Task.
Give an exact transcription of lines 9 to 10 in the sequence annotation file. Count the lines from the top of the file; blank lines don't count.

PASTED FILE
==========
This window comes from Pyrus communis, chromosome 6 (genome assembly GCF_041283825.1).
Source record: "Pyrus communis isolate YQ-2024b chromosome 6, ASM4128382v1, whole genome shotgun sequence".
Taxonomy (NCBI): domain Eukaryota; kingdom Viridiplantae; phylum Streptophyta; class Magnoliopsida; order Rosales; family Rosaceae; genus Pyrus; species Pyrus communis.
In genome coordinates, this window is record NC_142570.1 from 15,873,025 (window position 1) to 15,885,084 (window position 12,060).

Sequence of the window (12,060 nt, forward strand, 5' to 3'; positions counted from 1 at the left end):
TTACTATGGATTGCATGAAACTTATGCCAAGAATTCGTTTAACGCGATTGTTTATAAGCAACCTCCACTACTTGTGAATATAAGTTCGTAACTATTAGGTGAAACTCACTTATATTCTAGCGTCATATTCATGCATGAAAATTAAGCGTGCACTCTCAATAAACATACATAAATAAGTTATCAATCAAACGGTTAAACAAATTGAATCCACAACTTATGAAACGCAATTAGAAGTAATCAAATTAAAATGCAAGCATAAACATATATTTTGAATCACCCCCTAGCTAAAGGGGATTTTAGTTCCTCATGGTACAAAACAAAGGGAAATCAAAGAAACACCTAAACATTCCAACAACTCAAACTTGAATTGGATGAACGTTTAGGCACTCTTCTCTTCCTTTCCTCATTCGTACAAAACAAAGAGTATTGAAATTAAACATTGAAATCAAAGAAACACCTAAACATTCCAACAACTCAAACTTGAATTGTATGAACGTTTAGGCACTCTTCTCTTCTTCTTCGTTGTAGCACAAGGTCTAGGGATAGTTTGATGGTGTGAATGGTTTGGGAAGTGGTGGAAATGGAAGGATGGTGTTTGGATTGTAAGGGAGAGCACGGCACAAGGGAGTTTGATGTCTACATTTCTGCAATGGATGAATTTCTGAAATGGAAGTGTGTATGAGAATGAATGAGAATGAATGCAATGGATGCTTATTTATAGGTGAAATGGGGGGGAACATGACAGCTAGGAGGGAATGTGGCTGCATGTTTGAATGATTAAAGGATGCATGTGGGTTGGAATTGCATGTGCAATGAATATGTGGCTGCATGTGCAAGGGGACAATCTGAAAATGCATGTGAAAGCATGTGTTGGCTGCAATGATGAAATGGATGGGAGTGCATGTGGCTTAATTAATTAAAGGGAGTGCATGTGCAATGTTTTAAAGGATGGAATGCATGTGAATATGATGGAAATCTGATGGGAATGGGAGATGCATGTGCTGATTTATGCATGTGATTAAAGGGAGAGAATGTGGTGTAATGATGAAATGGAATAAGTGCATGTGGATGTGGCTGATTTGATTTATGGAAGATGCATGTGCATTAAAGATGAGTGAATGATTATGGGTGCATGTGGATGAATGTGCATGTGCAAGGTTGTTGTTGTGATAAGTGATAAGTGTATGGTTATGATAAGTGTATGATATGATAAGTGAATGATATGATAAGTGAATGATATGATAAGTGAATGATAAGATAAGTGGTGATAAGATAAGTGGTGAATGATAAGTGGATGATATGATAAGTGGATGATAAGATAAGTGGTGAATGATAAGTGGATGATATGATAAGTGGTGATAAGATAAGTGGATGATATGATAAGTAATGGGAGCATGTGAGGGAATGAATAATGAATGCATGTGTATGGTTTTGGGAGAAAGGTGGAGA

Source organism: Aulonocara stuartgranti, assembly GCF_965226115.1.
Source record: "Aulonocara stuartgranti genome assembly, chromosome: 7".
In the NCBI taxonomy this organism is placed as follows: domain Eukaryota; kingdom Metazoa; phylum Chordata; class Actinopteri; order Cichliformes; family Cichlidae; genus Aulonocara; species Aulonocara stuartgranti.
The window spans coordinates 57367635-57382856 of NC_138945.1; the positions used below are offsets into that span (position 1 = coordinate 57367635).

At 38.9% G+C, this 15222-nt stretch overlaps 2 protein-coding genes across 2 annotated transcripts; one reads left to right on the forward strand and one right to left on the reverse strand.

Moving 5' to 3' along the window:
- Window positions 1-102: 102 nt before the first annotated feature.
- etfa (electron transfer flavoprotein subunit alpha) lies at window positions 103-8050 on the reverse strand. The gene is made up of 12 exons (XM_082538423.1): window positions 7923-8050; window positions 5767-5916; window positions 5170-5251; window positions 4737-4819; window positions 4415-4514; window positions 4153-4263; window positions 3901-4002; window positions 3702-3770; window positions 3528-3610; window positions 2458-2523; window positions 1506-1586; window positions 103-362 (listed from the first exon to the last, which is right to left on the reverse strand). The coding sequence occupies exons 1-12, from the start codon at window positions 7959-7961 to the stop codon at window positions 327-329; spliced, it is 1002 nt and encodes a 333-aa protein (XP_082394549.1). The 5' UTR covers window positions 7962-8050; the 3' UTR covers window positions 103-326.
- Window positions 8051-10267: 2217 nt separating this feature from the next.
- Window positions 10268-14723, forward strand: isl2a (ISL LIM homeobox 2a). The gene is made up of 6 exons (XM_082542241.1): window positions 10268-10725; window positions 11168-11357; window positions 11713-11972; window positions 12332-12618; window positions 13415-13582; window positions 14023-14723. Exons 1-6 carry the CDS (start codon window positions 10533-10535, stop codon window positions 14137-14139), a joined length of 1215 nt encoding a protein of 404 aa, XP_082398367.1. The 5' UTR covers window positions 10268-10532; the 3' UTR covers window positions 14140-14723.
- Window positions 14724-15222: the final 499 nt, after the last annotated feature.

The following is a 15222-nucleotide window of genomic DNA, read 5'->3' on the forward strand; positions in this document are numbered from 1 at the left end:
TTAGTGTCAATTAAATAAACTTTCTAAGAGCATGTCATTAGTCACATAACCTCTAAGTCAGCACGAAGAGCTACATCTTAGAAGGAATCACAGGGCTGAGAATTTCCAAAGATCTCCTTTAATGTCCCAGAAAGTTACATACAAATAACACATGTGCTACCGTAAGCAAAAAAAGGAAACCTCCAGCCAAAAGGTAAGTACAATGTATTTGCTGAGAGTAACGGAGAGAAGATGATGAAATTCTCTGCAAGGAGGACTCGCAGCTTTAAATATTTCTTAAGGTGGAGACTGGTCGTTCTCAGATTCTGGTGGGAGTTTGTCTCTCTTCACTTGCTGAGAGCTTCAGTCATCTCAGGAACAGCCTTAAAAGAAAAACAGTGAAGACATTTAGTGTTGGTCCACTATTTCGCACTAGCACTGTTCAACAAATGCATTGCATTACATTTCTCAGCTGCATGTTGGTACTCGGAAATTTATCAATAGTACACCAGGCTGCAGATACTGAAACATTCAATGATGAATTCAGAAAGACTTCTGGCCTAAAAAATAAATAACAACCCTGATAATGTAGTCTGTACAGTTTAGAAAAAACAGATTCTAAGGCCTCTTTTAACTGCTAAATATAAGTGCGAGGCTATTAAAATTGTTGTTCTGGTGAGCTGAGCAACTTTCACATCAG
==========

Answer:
In the NCBI taxonomy this organism is placed as follows: domain Eukaryota; kingdom Metazoa; phylum Chordata; class Actinopteri; order Cichliformes; family Cichlidae; genus Aulonocara; species Aulonocara stuartgranti.
The window spans coordinates 57367635-57382856 of NC_138945.1; the positions used below are offsets into that span (position 1 = coordinate 57367635).